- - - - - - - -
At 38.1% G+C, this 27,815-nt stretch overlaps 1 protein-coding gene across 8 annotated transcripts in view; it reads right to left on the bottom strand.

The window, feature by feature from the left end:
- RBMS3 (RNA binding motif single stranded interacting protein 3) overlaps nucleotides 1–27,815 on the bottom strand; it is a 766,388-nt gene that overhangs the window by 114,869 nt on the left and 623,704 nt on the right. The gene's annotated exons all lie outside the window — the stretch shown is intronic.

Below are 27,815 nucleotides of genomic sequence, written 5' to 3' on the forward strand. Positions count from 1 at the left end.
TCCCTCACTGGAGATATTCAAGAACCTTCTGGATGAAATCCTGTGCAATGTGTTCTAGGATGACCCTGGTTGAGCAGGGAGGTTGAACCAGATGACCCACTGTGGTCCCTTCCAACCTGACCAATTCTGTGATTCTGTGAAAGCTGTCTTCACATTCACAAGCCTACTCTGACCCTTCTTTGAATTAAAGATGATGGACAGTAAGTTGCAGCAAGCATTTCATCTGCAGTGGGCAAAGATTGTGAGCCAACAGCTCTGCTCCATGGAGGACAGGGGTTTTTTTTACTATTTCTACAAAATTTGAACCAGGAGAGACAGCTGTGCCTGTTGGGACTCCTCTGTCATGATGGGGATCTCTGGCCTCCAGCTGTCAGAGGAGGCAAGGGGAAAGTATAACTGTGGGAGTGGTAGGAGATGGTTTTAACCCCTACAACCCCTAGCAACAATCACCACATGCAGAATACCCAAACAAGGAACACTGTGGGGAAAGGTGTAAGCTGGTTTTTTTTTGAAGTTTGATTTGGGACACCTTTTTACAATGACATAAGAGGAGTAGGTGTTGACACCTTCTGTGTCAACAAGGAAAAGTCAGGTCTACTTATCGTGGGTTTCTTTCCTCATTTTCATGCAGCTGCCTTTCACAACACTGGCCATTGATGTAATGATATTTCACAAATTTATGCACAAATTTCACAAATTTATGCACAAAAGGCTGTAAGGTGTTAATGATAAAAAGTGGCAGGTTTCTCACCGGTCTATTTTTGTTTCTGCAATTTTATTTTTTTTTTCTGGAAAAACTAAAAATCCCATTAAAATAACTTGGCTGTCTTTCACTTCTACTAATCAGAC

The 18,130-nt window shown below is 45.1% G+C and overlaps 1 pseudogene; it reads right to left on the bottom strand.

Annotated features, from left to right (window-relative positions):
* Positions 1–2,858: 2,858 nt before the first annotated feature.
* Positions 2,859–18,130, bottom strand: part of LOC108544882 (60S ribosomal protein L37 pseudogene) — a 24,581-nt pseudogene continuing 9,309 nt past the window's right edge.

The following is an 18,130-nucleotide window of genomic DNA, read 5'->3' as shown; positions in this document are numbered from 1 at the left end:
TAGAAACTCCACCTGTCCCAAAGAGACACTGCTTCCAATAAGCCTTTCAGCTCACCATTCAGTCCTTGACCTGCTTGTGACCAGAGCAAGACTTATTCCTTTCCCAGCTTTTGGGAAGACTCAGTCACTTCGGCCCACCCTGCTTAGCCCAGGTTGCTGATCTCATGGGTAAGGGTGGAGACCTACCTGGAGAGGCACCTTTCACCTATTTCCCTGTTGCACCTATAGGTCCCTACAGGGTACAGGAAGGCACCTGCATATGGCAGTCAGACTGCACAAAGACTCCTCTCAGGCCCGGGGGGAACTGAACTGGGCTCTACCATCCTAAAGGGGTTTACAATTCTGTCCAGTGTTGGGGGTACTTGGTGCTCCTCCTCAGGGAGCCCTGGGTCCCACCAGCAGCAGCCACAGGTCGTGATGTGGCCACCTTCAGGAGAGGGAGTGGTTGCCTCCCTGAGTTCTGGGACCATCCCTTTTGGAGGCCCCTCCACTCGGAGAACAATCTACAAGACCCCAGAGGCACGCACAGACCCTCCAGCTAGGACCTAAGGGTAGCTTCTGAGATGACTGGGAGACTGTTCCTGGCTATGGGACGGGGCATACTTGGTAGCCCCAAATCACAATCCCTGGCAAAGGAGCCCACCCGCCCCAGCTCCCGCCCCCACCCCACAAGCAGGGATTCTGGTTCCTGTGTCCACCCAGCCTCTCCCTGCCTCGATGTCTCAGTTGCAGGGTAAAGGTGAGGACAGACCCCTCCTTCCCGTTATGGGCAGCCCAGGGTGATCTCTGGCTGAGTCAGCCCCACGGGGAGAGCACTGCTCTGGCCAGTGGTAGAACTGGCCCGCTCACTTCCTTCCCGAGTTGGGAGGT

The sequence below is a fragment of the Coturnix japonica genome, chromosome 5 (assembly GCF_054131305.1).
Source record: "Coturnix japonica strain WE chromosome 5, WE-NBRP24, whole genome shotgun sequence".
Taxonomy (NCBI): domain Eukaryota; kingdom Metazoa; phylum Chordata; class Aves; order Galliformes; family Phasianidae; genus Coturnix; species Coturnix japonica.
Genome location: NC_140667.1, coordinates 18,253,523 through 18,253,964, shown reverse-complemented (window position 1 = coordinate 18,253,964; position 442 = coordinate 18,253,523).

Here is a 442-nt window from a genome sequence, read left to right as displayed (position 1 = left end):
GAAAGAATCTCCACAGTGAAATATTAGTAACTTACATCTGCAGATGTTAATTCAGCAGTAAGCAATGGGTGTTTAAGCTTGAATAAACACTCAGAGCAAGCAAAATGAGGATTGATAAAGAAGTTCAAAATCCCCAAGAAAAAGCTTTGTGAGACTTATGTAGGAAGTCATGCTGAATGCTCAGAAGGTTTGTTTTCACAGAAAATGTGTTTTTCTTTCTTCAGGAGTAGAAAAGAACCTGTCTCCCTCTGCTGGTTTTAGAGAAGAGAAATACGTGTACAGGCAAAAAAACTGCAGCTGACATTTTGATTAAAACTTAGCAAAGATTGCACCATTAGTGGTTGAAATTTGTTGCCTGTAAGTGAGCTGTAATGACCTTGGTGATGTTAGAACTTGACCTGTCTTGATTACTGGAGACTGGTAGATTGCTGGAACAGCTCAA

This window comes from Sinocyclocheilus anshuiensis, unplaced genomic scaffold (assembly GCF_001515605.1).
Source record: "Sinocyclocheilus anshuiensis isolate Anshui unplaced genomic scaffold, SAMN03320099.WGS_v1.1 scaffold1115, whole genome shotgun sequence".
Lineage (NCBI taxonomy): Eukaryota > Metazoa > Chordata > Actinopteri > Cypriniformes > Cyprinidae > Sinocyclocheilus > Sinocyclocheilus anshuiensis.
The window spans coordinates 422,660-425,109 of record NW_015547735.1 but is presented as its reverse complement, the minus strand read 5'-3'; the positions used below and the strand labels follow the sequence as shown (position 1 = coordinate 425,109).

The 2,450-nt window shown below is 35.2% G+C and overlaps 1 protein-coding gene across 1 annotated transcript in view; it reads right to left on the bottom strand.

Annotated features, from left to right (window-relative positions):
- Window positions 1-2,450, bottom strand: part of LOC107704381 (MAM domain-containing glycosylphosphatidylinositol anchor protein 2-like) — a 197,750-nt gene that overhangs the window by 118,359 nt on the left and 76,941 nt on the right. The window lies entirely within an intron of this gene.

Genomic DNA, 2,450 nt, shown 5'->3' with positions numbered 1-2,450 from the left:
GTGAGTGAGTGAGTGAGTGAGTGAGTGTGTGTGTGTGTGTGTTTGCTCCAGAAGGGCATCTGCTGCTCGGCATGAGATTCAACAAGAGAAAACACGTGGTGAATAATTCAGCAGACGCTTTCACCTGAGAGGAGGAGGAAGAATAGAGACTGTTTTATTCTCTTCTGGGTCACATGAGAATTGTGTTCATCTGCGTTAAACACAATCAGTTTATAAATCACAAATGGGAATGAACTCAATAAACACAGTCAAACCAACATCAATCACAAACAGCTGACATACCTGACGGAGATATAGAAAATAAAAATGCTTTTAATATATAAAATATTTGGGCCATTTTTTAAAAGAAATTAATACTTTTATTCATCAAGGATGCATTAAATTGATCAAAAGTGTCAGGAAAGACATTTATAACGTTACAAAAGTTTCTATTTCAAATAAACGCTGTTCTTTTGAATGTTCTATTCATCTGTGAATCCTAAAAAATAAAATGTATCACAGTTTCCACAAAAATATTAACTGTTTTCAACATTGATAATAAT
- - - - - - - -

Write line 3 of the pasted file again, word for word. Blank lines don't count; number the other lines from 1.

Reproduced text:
- RBMS3 (RNA binding motif single stranded interacting protein 3) overlaps nucleotides 1–27,815 on the bottom strand; it is a 766,388-nt gene that overhangs the window by 114,869 nt on the left and 623,704 nt on the right. The gene's annotated exons all lie outside the window — the stretch shown is intronic.